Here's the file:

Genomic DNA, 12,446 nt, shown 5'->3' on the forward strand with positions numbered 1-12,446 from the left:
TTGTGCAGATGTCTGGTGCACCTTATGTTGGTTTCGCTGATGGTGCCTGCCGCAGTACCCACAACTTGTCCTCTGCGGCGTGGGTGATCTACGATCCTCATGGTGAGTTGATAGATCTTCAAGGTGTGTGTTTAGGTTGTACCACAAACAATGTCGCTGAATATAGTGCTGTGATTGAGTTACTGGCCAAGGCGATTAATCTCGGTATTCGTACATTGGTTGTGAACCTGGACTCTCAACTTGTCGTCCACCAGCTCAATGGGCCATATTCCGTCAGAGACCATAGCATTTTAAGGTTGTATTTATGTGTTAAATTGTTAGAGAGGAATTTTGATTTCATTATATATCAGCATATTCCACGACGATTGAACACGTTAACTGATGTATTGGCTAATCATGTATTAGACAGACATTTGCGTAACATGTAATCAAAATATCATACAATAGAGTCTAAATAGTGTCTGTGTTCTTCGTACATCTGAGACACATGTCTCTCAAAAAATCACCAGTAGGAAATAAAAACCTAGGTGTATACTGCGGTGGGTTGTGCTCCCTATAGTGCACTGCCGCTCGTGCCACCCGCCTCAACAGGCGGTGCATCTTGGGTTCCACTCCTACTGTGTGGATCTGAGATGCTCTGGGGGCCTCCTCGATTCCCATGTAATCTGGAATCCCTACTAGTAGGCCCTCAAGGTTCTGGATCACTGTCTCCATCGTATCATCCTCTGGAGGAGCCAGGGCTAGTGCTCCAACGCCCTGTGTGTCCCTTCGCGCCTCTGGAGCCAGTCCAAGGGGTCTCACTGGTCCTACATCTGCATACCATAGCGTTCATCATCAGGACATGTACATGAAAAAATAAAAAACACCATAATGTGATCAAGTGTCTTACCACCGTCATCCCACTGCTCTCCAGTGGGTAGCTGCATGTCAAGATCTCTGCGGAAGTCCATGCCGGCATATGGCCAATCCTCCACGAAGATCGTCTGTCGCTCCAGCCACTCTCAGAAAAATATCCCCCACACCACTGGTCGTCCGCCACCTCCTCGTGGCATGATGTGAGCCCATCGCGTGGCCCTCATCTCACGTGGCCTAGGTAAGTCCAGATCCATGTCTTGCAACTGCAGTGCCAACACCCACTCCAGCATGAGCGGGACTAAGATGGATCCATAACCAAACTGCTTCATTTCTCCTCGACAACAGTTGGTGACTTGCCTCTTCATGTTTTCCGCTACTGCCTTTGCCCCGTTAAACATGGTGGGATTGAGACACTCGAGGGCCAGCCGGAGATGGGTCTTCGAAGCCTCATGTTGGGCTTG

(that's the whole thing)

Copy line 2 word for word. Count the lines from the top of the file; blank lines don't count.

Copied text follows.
TTGTGCAGATGTCTGGTGCACCTTATGTTGGTTTCGCTGATGGTGCCTGCCGCAGTACCCACAACTTGTCCTCTGCGGCGTGGGTGATCTACGATCCTCATGGTGAGTTGATAGATCTTCAAGGTGTGTGTTTAGGTTGTACCACAAACAATGTCGCTGAATATAGTGCTGTGATTGAGTTACTGGCCAAGGCGATTAATCTCGGTATTCGTACATTGGTTGTGAACCTGGACTCTCAACTTGTCGTCCACCAGCTCAATGGGCCATATTCCGTCAGAGACCATAGCATTTTAAGGTTGTATTTATGTGTTAAATTGTTAGAGAGGAATTTTGATTTCATTATATATCAGCATATTCCACGACGATTGAACACGTTAACTGATGTATTGGCTAATCATGTATTAGACAGACATTTGCGTAACATGTAATCAAAATATCATACAATAGAGTCTAAATAGTGTCTGTGTTCTTCGTACATCTGAGACACATGTCTCTCAAAAAATCACCAGTAGGAAATAAAAACCTAGGTGTATACTGCGGTGGGTTGTGCTCCCTATAGTGCACTGCCGCTCGTGCCACCCGCCTCAACAGGCGGTGCATCTTGGGTTCCACTCCTACTGTGTGGATCTGAGATGCTCTGGGGGCCTCCTCGATTCCCATGTAATCTGGAATCCCTACTAGTAGGCCCTCAAGGTTCTGGATCACTGTCTCCATCGTATCATCCTCTGGAGGAGCCAGGGCTAGTGCTCCAACGCCCTGTGTGTCCCTTCGCGCCTCTGGAGCCAGTCCAAGGGGTCTCACTGGTCCTACATCTGCATACCATAGCGTTCATCATCAGGACATGTACATGAAAAAATAAAAAACACCATAATGTGATCAAGTGTCTTACCACCGTCATCCCACTGCTCTCCAGTGGGTAGCTGCATGTCAAGATCTCTGCGGAAGTCCATGCCGGCATATGGCCAATCCTCCACGAAGATCGTCTGTCGCTCCAGCCACTCTCAGAAAAATATCCCCCACACCACTGGTCGTCCGCCACCTCCTCGTGGCATGATGTGAGCCCATCGCGTGGCCCTCATCTCACGTGGCCTAGGTAAGTCCAGATCCATGTCTTGCAACTGCAGTGCCAACACCCACTCCAGCATGAGCGGGACTAAGATGGATCCATAACCAAACTGCTTCATTTCTCCTCGACAACAGTTGGTGACTTGCCTCTTCATGTTTTCCGCTACTGCCTTTGCCCCGTTAAACATGGTGGGATTGAGACACTCGAGGGCCAGCCGGAGATGGGTCTTCGAAGCCTCATGTTGGGCTTG